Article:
September 11th Memorial Unveiled in Gibsonburg
by Zach Isaacson
On the day of April 2nd, 2016, I was given the opportunity to view an object that would forever change my outlook on September 11th. This particular object traveled 1,200 miles from New York on the trailer of a semi-truck to a warehouse North-East of a village called Gibsonburg. I remember walking into the warehouse and seeing a bent up steel rod that was about the length of the wall propped up on two pieces of wood. For solid steel, it was obvious a lot of force was exempted on it for it to have multiple bent up areas.
But, it isn’t just an ordinary steel rod. It’s a piece of history and a part of the timeline of terrorism and the events that took place on that fateful day. That steel rod is a 7,000 pound solid-steel portion of the antenna that was on top of the North World Trade Center Tower, and it was right here in Ohio.
There were big plans made for it too. A long-time family friend and close acquaintance of my now deceased grandfather, master sculptor Jim Havens had planned to incorporate the artifact into a memorial. The memorial was not only made to remember the events of September 11th, but for those who serve in public service, such as police officers, firefighters and emergency medical personnel. You may be asking “how was the antenna going to be included?” Well, the memorial itself was designed to look like the Pentagon, with risen concrete walls all around. Inside the memorial holds three different bronze plaques with the words “Tradition, Honor, Respect”. Adjacent to the plaques, the story of September 11th in full, told in newspaper headlines. Towering above the entire structure stands a stainless-steel replica of the New World Trade Center building. Resting on the replica itself is the hulking 7-ton antenna that was hoisted onto it. This in total results in an eye-opening reminder of the fate that occurred that day.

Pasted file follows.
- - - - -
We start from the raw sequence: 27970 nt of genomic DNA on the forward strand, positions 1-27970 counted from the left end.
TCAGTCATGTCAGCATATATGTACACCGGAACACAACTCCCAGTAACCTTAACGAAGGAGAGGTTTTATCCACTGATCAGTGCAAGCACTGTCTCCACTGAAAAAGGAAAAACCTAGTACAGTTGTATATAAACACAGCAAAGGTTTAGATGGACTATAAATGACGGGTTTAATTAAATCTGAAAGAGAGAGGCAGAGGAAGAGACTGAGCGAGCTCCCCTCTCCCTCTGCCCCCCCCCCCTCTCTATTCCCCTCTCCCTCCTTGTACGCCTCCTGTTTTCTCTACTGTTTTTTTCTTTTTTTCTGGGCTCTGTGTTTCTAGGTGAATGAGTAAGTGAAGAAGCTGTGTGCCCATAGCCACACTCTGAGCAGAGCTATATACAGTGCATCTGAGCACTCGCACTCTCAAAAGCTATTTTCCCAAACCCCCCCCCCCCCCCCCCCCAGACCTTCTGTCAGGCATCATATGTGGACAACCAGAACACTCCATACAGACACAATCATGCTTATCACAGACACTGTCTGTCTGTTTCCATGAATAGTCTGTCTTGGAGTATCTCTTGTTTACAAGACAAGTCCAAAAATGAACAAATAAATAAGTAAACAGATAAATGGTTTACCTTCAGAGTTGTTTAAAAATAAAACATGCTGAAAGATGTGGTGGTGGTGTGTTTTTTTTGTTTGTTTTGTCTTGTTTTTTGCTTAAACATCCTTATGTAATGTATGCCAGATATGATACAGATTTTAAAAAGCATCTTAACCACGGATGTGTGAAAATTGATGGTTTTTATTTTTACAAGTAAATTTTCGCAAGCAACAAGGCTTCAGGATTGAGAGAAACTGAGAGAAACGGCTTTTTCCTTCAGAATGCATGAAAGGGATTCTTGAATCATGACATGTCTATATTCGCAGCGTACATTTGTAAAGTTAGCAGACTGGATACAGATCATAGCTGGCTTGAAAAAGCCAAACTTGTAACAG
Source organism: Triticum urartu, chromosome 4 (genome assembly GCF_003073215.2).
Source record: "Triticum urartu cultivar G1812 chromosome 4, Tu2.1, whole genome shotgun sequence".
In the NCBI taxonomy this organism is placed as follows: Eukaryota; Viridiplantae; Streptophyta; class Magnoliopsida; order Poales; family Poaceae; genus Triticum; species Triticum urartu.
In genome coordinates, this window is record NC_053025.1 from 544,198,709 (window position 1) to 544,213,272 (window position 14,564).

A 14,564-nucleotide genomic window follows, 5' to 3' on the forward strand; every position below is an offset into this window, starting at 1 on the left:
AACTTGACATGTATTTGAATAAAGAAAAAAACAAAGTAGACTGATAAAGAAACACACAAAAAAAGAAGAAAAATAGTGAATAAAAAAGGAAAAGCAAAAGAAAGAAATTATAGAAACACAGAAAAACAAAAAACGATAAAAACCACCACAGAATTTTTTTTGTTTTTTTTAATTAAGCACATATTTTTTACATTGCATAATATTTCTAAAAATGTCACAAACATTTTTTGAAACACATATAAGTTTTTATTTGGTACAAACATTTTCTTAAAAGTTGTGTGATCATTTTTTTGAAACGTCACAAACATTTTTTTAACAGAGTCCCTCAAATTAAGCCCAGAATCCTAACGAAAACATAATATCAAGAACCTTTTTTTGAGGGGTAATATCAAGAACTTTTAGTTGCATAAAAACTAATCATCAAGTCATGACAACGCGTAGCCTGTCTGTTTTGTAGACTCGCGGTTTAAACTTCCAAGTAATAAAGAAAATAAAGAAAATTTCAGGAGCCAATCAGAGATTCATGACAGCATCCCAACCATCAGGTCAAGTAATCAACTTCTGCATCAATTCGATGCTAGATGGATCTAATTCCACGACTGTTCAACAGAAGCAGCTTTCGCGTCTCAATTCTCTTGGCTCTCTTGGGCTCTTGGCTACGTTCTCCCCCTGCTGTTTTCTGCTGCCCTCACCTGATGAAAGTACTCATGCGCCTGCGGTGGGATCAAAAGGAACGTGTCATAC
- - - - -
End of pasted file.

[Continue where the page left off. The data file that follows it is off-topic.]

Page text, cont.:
The unveiling and remembrance ceremony was on the 15th anniversary of 9/11, which was last Sunday. Matt Long, a former New York Fireman and 9/11 First Responder, spoke inspirationally at the ceremony about how he became a New York Firefighter and the time he spent as a Firefighter leading up to September 11th. “It wasn’t just an attack on New York, D.C., or Pennsylvania. It was an attack on America.” says Long while speaking at the event.
Finally, the event was ended with the cutting of a ribbon, officially opening the memorial for anyone’s viewing. The significance in this memorial lies in the fact that all partakers in the event love their country, and made this memorial possible so that future generations can remember the tragedy that struck that day. Today, you can see the memorial for yourself, at Williams Park in Gibsonburg, Ohio.